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Lacking State Chatter, Pottsgrove Eyes Next Budget Move

Lacking State Chatter, Pottsgrove Eyes Next Budget MovePOTTSTOWN PA – Is no news really good news? When it comes to budgets, state funding, and property tax rates, Pottsgrove School District Business Administrator David Nester isn’t so sure.

During late winters and early springs of recent years past, word from the governor and state Legislature about plans for annual education funding – or the lack of it – kept telephone lines burbling and e-mails gushing like water in Sprogel’s Run after a hard rain. Only a small percentage of the information was accurate, but it was nonetheless voluminous.

Nester has a reputation of following such chatter the way a hawk tracks field mice at meal time. He’s been known to keep the Board of School Directors abreast of state budget developments occasionally better than many lawmakers themselves. So even he sounded somewhat worried Tuesday night (April 9, 2013) in reporting to directors, during their first meeting of the month, that updates from Harrisburg this year amount to little more than a trickle.

“It’s been extremely quiet,” he said.

Quiet, maybe, but not altogether dead.

Nester noted, for instance, that talks continue over Gov. Tom Corbett’s controversial proposal for a short-term reduction in districts’ payments to the state Public School Employees’ Retirement System (PSERS). That’s the pool of cash from which Pottsgrove teachers and others draw their retirement income. Its unfunded liability – the sum it owes retirees but hasn’t got on hand to pay – totals about $31 billion. It would grow larger under Corbett’s plan.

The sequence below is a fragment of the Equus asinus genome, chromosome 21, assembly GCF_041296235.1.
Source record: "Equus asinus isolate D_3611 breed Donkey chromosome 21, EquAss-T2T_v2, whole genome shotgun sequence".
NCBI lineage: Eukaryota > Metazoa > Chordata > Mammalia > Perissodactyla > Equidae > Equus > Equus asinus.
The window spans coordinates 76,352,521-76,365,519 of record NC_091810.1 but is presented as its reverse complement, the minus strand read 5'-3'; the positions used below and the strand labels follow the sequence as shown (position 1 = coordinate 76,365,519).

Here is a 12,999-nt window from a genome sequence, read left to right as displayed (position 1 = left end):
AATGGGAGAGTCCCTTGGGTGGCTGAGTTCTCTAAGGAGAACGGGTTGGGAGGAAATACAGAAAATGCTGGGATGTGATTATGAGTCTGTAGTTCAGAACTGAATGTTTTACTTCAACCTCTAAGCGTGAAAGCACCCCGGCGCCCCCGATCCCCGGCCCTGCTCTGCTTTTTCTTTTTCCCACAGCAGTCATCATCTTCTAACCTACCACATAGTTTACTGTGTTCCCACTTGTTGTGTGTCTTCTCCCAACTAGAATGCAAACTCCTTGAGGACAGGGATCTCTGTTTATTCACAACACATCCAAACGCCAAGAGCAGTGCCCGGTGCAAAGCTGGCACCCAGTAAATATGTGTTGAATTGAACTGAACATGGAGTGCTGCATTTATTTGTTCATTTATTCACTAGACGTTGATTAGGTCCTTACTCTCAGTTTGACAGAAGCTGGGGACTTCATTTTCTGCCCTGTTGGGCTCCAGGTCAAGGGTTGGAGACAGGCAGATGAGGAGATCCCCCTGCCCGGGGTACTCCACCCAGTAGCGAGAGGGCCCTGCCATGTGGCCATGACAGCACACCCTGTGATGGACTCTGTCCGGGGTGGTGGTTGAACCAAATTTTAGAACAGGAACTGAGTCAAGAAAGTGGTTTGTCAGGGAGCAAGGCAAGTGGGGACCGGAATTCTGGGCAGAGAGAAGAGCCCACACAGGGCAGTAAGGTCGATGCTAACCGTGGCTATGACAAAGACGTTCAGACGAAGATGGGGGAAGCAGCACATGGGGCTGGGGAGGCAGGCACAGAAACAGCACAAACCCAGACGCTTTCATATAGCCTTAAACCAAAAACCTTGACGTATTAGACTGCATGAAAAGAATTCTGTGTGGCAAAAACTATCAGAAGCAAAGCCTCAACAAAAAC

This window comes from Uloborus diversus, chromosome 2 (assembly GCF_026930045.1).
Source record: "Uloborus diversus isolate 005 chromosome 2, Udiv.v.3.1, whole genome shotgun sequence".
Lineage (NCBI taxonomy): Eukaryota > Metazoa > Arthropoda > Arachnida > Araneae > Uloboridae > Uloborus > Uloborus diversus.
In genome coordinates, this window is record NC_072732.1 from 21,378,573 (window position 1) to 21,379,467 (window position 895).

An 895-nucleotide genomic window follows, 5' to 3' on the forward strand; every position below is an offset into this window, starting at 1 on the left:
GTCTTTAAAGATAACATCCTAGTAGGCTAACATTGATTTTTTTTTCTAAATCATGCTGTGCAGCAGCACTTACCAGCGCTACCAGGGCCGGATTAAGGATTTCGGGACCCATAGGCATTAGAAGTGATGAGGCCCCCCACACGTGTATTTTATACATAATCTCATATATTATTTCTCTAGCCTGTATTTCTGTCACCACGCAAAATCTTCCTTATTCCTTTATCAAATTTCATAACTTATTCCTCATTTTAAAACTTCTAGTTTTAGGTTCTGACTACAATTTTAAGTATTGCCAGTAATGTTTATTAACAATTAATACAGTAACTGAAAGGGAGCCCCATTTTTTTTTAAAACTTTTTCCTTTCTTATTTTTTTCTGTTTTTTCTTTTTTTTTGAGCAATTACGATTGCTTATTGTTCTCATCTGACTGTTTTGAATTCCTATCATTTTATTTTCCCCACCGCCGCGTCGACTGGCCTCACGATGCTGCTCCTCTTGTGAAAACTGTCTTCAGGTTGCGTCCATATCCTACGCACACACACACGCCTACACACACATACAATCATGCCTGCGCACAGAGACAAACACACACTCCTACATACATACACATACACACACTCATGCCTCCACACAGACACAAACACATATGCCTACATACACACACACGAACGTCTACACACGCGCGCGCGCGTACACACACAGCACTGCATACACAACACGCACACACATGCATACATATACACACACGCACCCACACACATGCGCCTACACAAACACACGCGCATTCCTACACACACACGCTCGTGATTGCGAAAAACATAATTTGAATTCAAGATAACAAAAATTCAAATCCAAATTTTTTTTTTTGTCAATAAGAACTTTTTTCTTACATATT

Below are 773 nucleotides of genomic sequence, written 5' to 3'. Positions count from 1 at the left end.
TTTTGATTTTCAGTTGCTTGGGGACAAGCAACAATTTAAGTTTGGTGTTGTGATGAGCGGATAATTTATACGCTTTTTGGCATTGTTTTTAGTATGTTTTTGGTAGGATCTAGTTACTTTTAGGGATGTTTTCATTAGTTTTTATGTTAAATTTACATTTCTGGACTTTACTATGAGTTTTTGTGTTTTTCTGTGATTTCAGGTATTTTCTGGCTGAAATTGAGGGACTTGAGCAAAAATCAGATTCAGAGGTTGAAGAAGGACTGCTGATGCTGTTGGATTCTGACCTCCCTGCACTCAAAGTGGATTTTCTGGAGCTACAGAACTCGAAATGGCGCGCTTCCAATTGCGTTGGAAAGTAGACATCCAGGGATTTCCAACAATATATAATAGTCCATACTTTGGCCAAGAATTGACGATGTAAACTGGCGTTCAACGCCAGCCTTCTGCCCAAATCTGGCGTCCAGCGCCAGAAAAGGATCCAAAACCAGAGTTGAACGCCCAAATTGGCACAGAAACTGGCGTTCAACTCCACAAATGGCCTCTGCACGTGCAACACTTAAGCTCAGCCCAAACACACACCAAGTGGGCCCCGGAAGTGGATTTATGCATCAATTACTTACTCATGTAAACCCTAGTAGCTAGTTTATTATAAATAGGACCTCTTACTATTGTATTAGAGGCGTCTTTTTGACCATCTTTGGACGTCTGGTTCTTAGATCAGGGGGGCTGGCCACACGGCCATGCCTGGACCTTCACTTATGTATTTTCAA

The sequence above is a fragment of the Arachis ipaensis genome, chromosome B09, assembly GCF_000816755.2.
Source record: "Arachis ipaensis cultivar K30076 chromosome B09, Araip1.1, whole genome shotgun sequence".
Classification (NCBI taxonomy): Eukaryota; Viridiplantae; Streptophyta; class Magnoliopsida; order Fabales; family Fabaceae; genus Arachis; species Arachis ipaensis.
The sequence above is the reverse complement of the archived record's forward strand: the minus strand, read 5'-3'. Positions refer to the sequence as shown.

Pottsgrove’s $61 million preliminary budget for the 2013-2014 academic year currently includes a $550,000 payment to PSERS from its reserve funds to pare down some of its portion of that unfunded liability. If Corbett’s proposal goes through, however, and extends or increases the indebtedness, Nester cautioned directors may want to delay writing that check. “We’d be better off holding on to the money for awhile,” he said.

The district stands to benefit, too, from a separate Corbett proposal to increase other state educational funding by about $90 million overall, of which Pottsgrove might reap $172,000. “That’s still looking good, from what I can tell,” Nester reported. But legislative and gubernatorial agreement on the state’s own budget is still 80 days away, due June 30. A lot could happen in that time.

As a result, and to meet the district’s own budget timelines, Nester suggested a board vote on Pottsgrove’s “proposed final budget” (a new label for what once was called the “tentative budget”) be scheduled for its next meeting on April 23 (Tuesday). That would allow the district to comply with public advertising and other requirements, and still work to modify the spending plan right up until a state budget adoption.

It also translates, however, into possibly little or no change in the already accepted preliminary budget. With it property owners face a 3.46-percent tax increase next year – representing an average hike in annual tax payments of about $155 per household – and directors face a $119,000 deficit. They still must cut costs or find more revenue to plug that hole.

The April 23 meeting, which normally would be held in the district office at 1301 Kauffman Rd., will instead be relocated to the nearby Pottsgrove High School cafeteria, 1345 Kauffman Rd. The larger space will accommodate a bigger public audience, which is expected not for the budget vote but for a presentation on potential renovations of the high school itself.

Related (to the Pottsgrove School District 2013-’14 budget):

Related (to the Pottsgrove Board of School Directors’ April 9 meeting):

Photo from Google Images

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